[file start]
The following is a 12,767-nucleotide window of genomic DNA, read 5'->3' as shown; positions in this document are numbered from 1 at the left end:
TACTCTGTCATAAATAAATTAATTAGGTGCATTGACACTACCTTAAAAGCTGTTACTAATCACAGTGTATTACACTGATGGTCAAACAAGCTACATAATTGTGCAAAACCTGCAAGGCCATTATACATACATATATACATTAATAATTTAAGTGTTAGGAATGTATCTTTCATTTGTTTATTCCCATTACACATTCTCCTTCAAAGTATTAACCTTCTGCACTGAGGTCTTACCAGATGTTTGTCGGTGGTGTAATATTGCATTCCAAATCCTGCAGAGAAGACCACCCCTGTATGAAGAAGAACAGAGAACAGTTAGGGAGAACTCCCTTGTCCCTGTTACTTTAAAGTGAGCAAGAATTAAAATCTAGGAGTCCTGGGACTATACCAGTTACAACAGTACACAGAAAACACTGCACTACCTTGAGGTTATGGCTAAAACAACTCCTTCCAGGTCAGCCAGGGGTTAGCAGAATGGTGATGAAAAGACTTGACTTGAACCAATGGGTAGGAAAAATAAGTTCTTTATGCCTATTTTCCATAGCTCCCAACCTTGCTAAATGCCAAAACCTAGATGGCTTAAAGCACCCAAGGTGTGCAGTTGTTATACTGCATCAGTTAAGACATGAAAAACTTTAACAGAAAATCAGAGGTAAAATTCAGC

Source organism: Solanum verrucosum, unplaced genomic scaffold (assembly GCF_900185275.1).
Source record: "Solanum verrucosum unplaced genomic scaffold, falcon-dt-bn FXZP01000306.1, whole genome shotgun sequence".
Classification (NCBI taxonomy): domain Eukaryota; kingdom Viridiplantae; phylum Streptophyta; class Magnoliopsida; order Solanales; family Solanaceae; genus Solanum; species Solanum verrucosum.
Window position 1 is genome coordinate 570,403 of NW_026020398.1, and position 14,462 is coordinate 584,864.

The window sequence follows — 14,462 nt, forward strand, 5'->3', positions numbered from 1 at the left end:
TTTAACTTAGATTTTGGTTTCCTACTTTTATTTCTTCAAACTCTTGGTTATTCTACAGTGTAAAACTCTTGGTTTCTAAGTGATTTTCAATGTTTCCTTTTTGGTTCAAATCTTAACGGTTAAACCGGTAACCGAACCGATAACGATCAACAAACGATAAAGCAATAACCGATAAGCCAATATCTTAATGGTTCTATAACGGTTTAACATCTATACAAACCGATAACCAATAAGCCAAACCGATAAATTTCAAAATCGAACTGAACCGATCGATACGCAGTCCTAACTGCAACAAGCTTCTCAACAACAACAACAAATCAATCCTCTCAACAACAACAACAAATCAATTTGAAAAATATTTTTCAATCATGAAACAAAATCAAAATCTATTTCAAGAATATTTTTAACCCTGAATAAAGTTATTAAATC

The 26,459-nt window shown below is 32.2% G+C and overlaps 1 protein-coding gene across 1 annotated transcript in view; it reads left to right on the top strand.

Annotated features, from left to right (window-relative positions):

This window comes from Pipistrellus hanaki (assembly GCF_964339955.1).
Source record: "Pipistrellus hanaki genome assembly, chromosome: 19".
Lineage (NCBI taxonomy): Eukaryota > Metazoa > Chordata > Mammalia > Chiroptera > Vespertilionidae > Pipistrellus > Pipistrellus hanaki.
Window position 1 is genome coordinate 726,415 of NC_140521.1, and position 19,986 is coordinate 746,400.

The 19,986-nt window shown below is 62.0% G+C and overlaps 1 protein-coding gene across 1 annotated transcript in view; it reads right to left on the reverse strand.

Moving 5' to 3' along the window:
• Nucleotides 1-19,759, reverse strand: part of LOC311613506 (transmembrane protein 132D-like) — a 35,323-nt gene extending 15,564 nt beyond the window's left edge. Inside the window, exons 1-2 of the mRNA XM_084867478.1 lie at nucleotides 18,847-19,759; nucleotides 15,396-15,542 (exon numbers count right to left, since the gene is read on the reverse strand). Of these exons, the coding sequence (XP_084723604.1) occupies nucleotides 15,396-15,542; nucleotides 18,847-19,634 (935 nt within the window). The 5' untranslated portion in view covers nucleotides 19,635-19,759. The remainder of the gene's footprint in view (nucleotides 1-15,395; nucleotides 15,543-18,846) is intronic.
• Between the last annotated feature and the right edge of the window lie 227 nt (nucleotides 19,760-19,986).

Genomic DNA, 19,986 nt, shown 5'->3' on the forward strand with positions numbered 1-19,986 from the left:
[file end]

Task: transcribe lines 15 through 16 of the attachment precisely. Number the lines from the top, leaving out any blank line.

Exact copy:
The 19,986-nt window shown below is 62.0% G+C and overlaps 1 protein-coding gene across 1 annotated transcript in view; it reads right to left on the reverse strand.

Moving 5' to 3' along the window: